informem terries: rough in landscapes (terris and caelo are ablatives of description. cultu and adspectu are mostly taken as supines: awful to inhabit and to behold.)
unum memoriae et annalium genus est: the only kind of tradition and history. Writing in their vernacular languages was unknown to the Germanic tribes and it was not until bishop Wulfila (ca 311-382) translated major parts of the Bible in the Gothic, that anything substantial was written in a Germanic language.
Mannus: the same word as English `man’
editum terra: born from the earth
Ingaevones, medii Herminones, ceteri Istaevones: that is the near the ocean, in the middle of Germania and along the Rhine
originem gentis conditoremque: (hendiadys) `forefather of the people’ (some editions have conditoresque, taking Tuisto and Mannus together as forefathers)
quidam: now lost Roman sources? Germanic speakers providing information? Probably the first. The remainder of c.2 is depending on quidam…adfirmant
ut in licentia vetustatis (fit): as happens within the margins allowed by antiquity
pluris deo ortos plurisque gentis appellationes: that more (pluris = plures) (sons) are borne from god and more names of a tribe. (What follows is an asyndetic enumeration)
ceterum: to the contrary
Germaniae vocabulum: the name `Germania’
ac nunc Tungri, tunc Germani vocati sint: this belongs to the most disputed passages in Latin literature. Clear is that from the tribal name Germani the whole area with Germanic tribes has been designated. The etymology of the name Germani is unclear, but probably not Celtic, as has been suggested by some. Roman folk etymology readily derived it from Latin germanus `brother’, but this is of course of no great help. I am of Germanic stock, but have no clue what that name means. Let’s hope that germani doesn’t mean `ass-holes’…
ita nationis nomen, non gentis evaluisse paulatim: thus what has been a tribal, not national name, prevailed gradually (Furneaux)
ut omnes primum a victore ob metum, mox etiam a se ipsis, invento nomine Germani vocarentur: so that all were initially called germani after the victor because of fear (the fear they inspired), soon however they were called by themselves with this recently acquired name.
(But the sentence is difficult and the exact meaning is disputed. Tacitus is wrong in asserting that they called themselves Germani: they did only so when in Roman service.)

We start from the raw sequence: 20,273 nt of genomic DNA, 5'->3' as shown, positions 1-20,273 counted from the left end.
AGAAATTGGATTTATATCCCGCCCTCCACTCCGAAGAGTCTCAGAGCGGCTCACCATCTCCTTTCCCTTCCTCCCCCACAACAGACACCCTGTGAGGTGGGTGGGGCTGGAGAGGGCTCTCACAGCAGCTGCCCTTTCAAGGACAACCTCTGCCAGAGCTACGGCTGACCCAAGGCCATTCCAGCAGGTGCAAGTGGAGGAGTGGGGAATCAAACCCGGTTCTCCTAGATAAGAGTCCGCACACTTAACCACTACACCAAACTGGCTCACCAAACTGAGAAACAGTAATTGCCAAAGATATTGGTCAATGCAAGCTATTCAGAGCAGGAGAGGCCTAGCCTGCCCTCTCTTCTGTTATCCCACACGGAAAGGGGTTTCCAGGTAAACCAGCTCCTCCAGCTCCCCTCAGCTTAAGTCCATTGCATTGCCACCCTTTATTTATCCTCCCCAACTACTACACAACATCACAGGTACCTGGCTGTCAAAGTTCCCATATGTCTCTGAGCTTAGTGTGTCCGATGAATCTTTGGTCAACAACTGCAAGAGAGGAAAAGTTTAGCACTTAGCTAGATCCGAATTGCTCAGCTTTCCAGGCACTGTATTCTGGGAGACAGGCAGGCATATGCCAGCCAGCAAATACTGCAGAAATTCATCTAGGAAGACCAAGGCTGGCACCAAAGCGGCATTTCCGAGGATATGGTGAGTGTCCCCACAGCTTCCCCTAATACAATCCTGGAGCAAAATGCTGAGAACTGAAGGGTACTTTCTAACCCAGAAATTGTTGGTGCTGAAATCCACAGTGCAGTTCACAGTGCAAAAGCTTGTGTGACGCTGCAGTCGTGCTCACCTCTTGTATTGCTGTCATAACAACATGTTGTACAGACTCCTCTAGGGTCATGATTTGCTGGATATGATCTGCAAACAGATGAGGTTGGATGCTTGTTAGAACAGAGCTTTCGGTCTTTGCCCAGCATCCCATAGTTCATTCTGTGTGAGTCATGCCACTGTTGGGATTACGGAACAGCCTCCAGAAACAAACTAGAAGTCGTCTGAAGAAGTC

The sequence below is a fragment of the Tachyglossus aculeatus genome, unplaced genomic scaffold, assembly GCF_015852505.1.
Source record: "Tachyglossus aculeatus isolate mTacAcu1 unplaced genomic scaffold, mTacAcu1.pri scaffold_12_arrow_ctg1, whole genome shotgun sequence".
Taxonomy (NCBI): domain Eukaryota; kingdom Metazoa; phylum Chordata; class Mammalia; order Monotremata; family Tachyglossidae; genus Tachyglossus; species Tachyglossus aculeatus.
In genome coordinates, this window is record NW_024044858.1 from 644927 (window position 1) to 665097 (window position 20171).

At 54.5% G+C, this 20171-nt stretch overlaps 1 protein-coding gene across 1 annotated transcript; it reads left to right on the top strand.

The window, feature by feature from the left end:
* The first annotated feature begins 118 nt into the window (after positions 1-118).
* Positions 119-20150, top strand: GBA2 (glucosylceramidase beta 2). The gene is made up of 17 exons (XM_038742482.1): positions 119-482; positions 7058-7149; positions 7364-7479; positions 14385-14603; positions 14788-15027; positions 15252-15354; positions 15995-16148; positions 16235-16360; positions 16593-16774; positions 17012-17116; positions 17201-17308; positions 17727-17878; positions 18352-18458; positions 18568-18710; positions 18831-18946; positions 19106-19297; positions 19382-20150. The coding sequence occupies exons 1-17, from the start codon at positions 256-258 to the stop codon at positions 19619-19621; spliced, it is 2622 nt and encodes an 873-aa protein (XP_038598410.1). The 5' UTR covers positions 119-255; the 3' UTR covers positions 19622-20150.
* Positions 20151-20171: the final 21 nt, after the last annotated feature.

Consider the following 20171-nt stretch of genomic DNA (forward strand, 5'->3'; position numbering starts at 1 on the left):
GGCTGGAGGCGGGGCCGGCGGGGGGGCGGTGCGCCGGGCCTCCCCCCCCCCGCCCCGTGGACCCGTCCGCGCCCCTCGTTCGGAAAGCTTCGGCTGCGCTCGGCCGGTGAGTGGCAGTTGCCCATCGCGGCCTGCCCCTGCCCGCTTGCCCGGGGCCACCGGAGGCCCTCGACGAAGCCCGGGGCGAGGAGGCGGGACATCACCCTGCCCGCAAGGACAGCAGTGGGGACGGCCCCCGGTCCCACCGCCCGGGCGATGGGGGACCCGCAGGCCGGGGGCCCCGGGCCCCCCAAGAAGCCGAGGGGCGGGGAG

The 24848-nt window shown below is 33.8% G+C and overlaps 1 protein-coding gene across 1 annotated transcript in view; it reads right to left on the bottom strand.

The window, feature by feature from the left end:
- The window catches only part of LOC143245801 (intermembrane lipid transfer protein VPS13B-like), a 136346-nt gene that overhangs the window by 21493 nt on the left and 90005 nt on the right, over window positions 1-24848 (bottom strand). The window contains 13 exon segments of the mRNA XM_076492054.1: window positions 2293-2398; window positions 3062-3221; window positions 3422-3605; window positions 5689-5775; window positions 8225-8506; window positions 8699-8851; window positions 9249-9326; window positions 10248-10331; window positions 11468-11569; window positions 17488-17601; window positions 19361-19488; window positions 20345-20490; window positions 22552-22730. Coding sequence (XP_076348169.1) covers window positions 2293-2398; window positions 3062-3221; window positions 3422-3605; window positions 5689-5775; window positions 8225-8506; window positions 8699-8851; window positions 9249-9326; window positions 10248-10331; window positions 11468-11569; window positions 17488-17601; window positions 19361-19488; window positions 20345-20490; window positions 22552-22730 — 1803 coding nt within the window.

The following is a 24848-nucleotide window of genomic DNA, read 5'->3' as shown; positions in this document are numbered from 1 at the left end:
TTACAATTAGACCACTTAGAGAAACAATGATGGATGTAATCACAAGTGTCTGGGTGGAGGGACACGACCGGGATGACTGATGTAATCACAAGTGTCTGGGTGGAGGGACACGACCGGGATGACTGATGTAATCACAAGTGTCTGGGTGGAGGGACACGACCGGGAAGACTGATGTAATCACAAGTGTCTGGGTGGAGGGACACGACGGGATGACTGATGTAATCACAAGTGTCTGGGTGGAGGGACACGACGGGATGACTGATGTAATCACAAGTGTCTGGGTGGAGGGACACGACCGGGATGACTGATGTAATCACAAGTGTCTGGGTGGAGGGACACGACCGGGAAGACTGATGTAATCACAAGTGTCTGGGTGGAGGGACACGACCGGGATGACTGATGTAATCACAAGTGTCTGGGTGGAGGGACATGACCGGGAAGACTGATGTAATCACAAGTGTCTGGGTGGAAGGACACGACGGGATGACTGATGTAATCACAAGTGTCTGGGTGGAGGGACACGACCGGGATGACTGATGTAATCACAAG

Translation by Alfred John Church and William Jackson Brodribb , 1876.
The Germans themselves I should regard as aboriginal, and not mixed at all with other races through immigration or intercourse. For, in former times, it was not by land but on shipboard that those who sought to emigrate would arrive; and the boundless and, so to speak, hostile ocean beyond us, is seldom entered by a sail from our world. And, beside the perils of rough and unknown seas, who would leave Asia, or Africa, or Italy for Germany, with its wild country, its inclement skies, its sullen manners and aspect, unless indeed it were his home? In their ancient songs, their only way of remembering or recording the past, they celebrate an earth-born god, Tuisco, and his son Mannus, as the origin of their race, as their founders. To Mannus they assign three sons, from whose names, they say, the coast tribes are called Ingævones; those of the interior, Herminones; all the rest, Istævones. Some, with the freedom of conjecture permitted by antiquity, assert that the god had several descendants, and the nation several appellations, as Marsi, Gambrivii, Suevi, Vandilii, and that these are genuine old names. The name Germany, on the other hand, they say, is modern and newly introduced, from the fact that the tribes which first crossed the Rhine and drove out the Gauls, and are now called Tungrians, were then called Germans. Thus what was the name of a tribe, and not of a race, gradually prevailed, till all called themselves by this self-invented name of Germans, which the conquerors had first employed to inspire terror.